The reason I mention this is not to be a pedant, but that in my local SE-Asian grocer, both leaves are sold side by side and both as simply described as "Bay Leaf". They taste quite different as you can imagine and would completely change the nature of the dish if you interchanged them.

    Some more information:

    Daun Salam

    Indian Bay Leave

  3. Quite, the Saveur article's recipe is simple drained curd. I'm pretty sure that the heating step will give a different flavour and texture to the final product.

    So what the Saveur article is saying is "We tried various methods for making whole milk ricotta and found we actually prefer cottage cheese."

  4. One thing that I'm curious about in this recipe is that it isn't ricotta as I thought I new it, basically is cottage cheese or curd cheese. My understanding was that "ricotta" implied a bit more then that.

    Even when I have made it using whole milk, rather then whey, the curds were heated then skimmed out and placed in a mould.

  5. From memory I believe that some of the older recipes use Buckwheat honey. This is a very dark and strongly flavored honey, which one friend of mine described as "pure testosterone". Buckwheat honey is had to get and expensive, so maybe some other strong flavoured, slightly bitter honey (Chestnut?) would be a good substitute?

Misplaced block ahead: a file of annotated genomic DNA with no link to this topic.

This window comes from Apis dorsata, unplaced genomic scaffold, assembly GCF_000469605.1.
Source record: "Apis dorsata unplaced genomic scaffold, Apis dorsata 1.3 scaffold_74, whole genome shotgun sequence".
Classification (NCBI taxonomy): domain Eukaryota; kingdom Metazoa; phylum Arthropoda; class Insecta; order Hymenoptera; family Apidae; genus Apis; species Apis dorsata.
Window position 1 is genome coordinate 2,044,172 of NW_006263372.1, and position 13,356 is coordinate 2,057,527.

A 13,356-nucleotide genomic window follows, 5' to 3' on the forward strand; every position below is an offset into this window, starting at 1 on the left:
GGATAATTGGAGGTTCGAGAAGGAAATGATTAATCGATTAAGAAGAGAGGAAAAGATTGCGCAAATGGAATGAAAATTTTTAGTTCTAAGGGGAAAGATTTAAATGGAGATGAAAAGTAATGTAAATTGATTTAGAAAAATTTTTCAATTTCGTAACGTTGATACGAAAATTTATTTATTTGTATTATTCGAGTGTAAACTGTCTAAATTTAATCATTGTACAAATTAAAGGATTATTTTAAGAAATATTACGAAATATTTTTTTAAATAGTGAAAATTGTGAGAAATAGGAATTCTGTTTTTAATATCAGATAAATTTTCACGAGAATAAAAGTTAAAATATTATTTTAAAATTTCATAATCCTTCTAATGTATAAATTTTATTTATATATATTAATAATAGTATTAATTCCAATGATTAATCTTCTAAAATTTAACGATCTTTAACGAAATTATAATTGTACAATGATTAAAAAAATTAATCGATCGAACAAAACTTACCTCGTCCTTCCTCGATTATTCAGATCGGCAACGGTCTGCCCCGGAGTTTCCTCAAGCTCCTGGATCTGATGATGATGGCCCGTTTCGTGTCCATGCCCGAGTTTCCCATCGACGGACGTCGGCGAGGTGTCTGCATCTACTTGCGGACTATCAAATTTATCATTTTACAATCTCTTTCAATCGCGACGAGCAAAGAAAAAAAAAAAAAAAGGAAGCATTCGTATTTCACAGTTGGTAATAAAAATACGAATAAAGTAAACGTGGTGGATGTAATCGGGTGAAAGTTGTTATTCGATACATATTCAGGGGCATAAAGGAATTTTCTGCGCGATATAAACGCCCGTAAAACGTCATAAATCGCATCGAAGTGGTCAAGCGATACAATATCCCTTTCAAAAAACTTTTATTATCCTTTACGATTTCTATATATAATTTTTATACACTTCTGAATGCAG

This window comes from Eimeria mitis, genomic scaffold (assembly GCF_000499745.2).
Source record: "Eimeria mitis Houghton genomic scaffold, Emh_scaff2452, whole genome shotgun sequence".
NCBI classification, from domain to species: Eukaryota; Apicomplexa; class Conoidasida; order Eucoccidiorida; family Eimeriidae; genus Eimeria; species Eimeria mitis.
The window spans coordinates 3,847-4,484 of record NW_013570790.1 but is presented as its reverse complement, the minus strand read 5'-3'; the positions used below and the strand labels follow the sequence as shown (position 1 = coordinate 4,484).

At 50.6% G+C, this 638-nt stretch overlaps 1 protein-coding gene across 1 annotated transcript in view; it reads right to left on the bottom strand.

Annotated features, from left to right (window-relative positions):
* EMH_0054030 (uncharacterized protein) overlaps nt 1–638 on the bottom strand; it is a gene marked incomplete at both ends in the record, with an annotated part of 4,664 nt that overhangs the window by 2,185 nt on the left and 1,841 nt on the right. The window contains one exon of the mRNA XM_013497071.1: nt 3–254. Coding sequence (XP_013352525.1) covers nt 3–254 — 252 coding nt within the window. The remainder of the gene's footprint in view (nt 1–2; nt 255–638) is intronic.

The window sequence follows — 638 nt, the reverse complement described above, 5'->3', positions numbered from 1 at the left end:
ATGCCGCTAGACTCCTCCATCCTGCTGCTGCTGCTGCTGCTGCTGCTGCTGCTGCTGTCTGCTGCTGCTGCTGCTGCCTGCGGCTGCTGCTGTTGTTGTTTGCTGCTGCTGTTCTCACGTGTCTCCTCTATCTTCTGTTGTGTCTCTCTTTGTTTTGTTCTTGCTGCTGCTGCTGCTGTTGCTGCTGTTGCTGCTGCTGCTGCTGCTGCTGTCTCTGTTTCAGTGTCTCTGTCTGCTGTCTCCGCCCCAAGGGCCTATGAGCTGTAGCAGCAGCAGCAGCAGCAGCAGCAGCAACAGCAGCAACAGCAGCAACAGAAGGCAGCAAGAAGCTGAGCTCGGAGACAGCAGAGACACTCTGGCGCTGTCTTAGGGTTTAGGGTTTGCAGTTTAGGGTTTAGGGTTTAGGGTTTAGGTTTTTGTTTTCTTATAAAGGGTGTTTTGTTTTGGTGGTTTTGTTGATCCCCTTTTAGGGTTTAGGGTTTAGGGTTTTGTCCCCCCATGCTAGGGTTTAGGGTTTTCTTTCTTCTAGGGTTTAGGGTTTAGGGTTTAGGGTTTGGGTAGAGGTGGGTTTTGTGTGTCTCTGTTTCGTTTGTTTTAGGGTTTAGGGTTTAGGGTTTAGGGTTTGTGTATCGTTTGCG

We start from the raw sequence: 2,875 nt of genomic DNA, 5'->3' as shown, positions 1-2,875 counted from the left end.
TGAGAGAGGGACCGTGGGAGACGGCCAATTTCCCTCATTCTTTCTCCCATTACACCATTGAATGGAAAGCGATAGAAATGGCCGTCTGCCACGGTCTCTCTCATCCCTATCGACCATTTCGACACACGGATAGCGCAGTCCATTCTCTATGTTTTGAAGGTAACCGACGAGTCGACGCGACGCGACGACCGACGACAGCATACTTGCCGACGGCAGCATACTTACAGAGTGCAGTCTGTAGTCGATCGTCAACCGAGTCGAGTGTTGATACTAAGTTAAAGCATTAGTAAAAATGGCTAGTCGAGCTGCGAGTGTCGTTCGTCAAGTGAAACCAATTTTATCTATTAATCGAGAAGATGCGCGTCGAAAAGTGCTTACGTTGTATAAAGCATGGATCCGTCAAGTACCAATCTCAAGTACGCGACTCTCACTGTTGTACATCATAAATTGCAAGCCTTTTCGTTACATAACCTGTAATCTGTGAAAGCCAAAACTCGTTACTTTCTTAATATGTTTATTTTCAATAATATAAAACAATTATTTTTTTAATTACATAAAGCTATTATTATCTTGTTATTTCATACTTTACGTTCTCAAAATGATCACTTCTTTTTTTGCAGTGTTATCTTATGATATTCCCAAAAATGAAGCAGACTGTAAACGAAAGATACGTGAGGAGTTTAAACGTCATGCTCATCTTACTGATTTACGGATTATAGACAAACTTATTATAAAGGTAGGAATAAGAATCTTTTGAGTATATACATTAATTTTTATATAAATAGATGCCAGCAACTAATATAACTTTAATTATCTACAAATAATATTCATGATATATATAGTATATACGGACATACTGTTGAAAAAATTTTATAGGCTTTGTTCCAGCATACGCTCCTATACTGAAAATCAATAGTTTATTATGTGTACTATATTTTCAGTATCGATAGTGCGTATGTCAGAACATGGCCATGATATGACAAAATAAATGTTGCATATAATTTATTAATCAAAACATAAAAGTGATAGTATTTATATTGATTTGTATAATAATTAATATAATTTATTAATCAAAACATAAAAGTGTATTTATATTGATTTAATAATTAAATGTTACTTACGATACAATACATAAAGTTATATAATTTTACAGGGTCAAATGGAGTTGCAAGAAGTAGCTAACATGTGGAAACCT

It also has an interesting texture, similar to heather honey in that it is almost gel like (fixatropic). Not sure what this would do to the cooking process.

  6. They are pretty common in coastal Italy and Spain. I've just treated them like shrimp, with the caveat that the meat doesn't come out of the tail as cleanly as shrimp.

    The mantis shrimp that break aquarium glass are most likely the species that have bony clubs, rather then mantid type claws.

  7. They were traders so they had access to a wider range of food stuffs then what they could harvest locally. So wine is authentic, yay! No akavit, stills develop later.

    Documented (mostly 14th century, but some earlier) spices are: